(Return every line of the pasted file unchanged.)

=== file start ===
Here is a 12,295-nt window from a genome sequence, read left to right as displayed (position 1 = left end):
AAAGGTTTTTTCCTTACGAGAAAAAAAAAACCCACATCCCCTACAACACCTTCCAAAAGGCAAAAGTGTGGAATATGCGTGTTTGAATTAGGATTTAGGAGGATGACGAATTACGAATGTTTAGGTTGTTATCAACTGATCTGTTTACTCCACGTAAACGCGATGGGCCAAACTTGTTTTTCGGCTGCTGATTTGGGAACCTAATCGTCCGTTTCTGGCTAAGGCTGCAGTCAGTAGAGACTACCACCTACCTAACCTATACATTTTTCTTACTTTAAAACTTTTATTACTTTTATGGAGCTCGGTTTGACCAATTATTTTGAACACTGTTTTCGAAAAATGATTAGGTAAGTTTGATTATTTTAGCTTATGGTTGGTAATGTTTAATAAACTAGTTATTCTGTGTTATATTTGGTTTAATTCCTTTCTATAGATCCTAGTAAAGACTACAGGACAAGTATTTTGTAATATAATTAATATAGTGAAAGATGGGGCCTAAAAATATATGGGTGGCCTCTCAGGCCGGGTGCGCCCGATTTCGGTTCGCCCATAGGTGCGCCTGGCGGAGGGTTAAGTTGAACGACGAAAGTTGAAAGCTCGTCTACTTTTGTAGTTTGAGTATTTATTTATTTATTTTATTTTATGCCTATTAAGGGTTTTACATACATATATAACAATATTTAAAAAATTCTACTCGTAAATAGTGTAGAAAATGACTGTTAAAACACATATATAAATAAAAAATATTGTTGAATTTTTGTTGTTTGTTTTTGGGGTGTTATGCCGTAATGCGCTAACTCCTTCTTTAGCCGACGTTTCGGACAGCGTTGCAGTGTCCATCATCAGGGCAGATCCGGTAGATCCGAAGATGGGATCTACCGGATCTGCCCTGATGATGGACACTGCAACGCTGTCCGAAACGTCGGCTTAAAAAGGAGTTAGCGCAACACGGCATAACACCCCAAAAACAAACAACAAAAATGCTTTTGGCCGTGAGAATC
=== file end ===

Here is a 12,295-nt window from a genome sequence, read left to right as displayed (position 1 = left end):
AAAGGTTTTTTCCTTACGAGAAAAAAAAAACCCACATCCCCTACAACACCTTCCAAAAGGCAAAAGTGTGGAATATGCGTGTTTGAATTAGGATTTAGGAGGATGACGAATTACGAATGTTTAGGTTGTTATCAACTGATCTGTTTACTCCACGTAAACGCGATGGGCCAAACTTGTTTTTCGGCTGCTGATTTGGGAACCTAATCGTCCGTTTCTGGCTAAGGCTGCAGTCAGTAGAGACTACCACCTACCTAACCTATACATTTTTCTTACTTTAAAACTTTTATTACTTTTATGGAGCTCGGTTTGACCAATTATTTTGAACACTGTTTTCGAAAAATGATTAGGTAAGTTTGATTATTTTAGCTTATGGTTGGTAATGTTTAATAAACTAGTTATTCTGTGTTATATTTGGTTTAATTCCTTTCTATAGATCCTAGTAAAGACTACAGGACAAGTATTTTGTAATATAATTAATATAGTGAAAGATGGGGCCTAAAAATATATGGGTGGCCTCTCAGGCCGGGTGCGCCCGATTTCGGTTCGCCCATAGGTGCGCCTGGCGGAGGGTTAAGTTGAACGACGAAAGTTGAAAGCTCGTCTACTTTTGTAGTTTGAGTATTTATTTATTTATTTTATTTTATGCCTATTAAGGGTTTTACATACATATATAACAATATTTAAAAAATTCTACTCGTAAATAGTGTAGAAAATGACTGTTAAAACACATATATAAATAAAAAATATTGTTGAATTTTTGTTGTTTGTTTTTGGGGTGTTATGCCGTAATGCGCTAACTCCTTCTTTAGCCGACGTTTCGGACAGCGTTGCAGTGTCCATCATCAGGGCAGATCCGGTAGATCCGAAGATGGGATCTACCGGATCTGCCCTGATGATGGACACTGCAACGCTGTCCGAAACGTCGGCTTAAAAAGGAGTTAGCGCAACACGGCATAACACCCCAAAAACAAACAACAAAAATGCTTTTGGCCGTGAGAATC